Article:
The (Failed) ‘British Elvis’. Terry Deane: ‘This Is The Night’
“Dene was born in London, and was discovered by Paul Lincoln at the 2i’s Coffee Bar (the London club that helped launch Tommy Steele, Adam Faith and Cliff Richard) in Soho in the late 1950s. At the time he was regarded as the British Elvis and recognised as one of the best voices of the rock and roll era of pre-Beatles Britain. His first single ”A White Sport Coat” in the first seven weeks sold in excess of 300,000 copies.
Dene was branded as a ‘bad apple’ and the exemplifier of the ‘evil of rock and roll’ by the press after being arrested for public drunkenness and breaking a shop window in 1958, and ripping out a telephone box from the wall whilst claiming his passionate love for Edna Savage. After Dene was conscripted in 1958 into the Army for National service. where he was originally expected to report to Winchester Barracks, he was due to join the King’s Royal Rifle Corps on 7 July 1958, but his call-up was initially deferred until contractual commitments had been completed. When he finally did go in, it was so badly handled by the press (who filmed and publicised his arrival at the barracks) that after two months Dene had to be discharged on medical grounds as he received threats from his fellow conscripts.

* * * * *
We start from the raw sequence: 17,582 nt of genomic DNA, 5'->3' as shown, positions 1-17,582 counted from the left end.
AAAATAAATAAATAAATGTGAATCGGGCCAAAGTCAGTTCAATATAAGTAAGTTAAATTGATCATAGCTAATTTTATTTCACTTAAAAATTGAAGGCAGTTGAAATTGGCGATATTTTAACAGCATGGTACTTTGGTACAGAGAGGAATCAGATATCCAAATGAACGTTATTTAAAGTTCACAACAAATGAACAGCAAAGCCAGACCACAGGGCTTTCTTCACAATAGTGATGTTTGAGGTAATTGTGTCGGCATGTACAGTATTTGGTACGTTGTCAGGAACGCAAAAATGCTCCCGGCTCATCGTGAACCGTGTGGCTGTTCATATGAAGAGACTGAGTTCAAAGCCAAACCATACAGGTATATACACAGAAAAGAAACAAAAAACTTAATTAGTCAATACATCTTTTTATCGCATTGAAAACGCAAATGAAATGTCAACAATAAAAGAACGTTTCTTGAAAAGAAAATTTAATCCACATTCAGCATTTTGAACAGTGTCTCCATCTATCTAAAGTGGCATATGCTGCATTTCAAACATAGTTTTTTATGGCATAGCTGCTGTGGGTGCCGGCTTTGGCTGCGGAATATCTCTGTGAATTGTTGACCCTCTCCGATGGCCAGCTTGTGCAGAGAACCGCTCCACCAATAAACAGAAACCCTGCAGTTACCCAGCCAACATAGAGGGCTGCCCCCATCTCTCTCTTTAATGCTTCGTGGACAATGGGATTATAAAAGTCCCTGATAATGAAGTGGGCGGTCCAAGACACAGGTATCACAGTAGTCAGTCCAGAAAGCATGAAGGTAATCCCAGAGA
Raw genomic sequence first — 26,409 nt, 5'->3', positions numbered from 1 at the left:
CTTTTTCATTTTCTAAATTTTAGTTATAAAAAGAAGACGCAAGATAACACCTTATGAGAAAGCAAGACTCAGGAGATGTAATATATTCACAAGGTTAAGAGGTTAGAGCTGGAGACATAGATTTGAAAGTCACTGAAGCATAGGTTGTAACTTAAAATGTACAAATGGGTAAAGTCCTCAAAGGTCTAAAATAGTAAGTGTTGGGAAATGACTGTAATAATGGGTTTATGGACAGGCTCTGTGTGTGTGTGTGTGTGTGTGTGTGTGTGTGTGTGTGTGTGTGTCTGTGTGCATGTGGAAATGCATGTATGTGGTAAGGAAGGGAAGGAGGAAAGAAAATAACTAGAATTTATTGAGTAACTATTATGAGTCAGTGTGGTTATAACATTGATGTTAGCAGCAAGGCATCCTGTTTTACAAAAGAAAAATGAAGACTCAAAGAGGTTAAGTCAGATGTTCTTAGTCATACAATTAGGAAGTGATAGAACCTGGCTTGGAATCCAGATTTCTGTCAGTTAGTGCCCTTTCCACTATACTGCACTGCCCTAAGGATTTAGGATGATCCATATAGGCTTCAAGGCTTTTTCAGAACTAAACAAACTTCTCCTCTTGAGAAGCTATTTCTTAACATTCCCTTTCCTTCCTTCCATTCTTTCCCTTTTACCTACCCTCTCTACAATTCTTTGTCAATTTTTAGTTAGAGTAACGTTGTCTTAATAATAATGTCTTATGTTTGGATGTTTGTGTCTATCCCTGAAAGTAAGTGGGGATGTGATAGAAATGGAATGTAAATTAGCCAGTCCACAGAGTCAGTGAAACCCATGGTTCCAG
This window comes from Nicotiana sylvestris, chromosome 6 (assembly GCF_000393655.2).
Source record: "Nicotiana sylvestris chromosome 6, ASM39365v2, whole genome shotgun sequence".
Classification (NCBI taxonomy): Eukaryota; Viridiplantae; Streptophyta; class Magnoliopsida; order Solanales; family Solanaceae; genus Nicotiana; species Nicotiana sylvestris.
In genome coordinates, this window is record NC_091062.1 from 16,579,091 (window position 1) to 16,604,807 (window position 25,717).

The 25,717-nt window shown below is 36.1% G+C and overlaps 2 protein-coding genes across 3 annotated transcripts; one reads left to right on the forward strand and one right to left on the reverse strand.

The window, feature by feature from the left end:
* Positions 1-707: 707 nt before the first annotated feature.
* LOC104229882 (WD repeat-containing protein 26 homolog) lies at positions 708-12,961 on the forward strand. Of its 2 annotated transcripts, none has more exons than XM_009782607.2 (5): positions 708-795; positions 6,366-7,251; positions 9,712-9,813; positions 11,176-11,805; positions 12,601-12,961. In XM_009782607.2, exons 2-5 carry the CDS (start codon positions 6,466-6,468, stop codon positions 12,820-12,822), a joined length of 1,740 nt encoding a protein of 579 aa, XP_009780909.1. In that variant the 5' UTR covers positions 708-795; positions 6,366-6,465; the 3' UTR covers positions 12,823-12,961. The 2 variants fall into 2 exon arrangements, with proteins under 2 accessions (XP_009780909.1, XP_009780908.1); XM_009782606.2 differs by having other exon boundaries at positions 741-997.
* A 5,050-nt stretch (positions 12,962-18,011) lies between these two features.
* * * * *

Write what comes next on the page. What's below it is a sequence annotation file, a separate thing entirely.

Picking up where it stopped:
Disheartened by the bad publicity in 1964 Dene turned his back on the British pop scene and became an Evangelist crossing over to singing and writing spiritual and gospel music, recording three gospel albums. He travelled abroad as an itinerant preacher playing in churches, prisons and other venues and preached in the Scandinavian Lutheran Church for five years in Sweden.”